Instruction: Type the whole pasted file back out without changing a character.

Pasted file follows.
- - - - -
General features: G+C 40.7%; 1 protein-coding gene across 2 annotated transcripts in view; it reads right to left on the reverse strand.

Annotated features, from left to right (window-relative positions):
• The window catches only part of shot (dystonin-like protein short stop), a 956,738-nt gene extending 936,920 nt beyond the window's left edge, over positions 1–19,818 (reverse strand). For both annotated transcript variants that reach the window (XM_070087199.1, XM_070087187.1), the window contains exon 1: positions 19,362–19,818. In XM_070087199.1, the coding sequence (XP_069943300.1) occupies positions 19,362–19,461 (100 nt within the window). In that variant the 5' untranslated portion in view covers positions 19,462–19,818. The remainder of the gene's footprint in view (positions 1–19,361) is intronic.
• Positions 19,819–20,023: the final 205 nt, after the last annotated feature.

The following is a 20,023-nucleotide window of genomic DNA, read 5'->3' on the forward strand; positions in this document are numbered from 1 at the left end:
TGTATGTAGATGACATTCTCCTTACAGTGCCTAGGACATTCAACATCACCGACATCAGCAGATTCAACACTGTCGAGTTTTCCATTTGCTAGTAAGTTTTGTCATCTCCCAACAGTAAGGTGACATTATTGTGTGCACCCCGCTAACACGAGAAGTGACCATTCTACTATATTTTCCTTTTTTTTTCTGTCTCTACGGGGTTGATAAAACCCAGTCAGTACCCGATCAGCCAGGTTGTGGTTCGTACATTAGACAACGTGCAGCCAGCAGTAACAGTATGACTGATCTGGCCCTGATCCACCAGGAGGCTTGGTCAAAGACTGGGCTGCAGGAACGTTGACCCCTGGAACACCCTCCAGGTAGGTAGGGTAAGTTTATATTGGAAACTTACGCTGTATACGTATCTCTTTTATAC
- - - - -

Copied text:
General features: G+C 40.7%; 1 protein-coding gene across 2 annotated transcripts in view; it reads right to left on the reverse strand.

Annotated features, from left to right (window-relative positions):
• The window catches only part of shot (dystonin-like protein short stop), a 956,738-nt gene extending 936,920 nt beyond the window's left edge, over positions 1–19,818 (reverse strand). For both annotated transcript variants that reach the window (XM_070087199.1, XM_070087187.1), the window contains exon 1: positions 19,362–19,818. In XM_070087199.1, the coding sequence (XP_069943300.1) occupies positions 19,362–19,461 (100 nt within the window). In that variant the 5' untranslated portion in view covers positions 19,462–19,818. The remainder of the gene's footprint in view (positions 1–19,361) is intronic.
• Positions 19,819–20,023: the final 205 nt, after the last annotated feature.

The following is a 20,023-nucleotide window of genomic DNA, read 5'->3' on the forward strand; positions in this document are numbered from 1 at the left end:
TGTATGTAGATGACATTCTCCTTACAGTGCCTAGGACATTCAACATCACCGACATCAGCAGATTCAACACTGTCGAGTTTTCCATTTGCTAGTAAGTTTTGTCATCTCCCAACAGTAAGGTGACATTATTGTGTGCACCCCGCTAACACGAGAAGTGACCATTCTACTATATTTTCCTTTTTTTTTCTGTCTCTACGGGGTTGATAAAACCCAGTCAGTACCCGATCAGCCAGGTTGTGGTTCGTACATTAGACAACGTGCAGCCAGCAGTAACAGTATGACTGATCTGGCCCTGATCCACCAGGAGGCTTGGTCAAAGACTGGGCTGCAGGAACGTTGACCCCTGGAACACCCTCCAGGTAGGTAGGGTAAGTTTATATTGGAAACTTACGCTGTATACGTATCTCTTTTATAC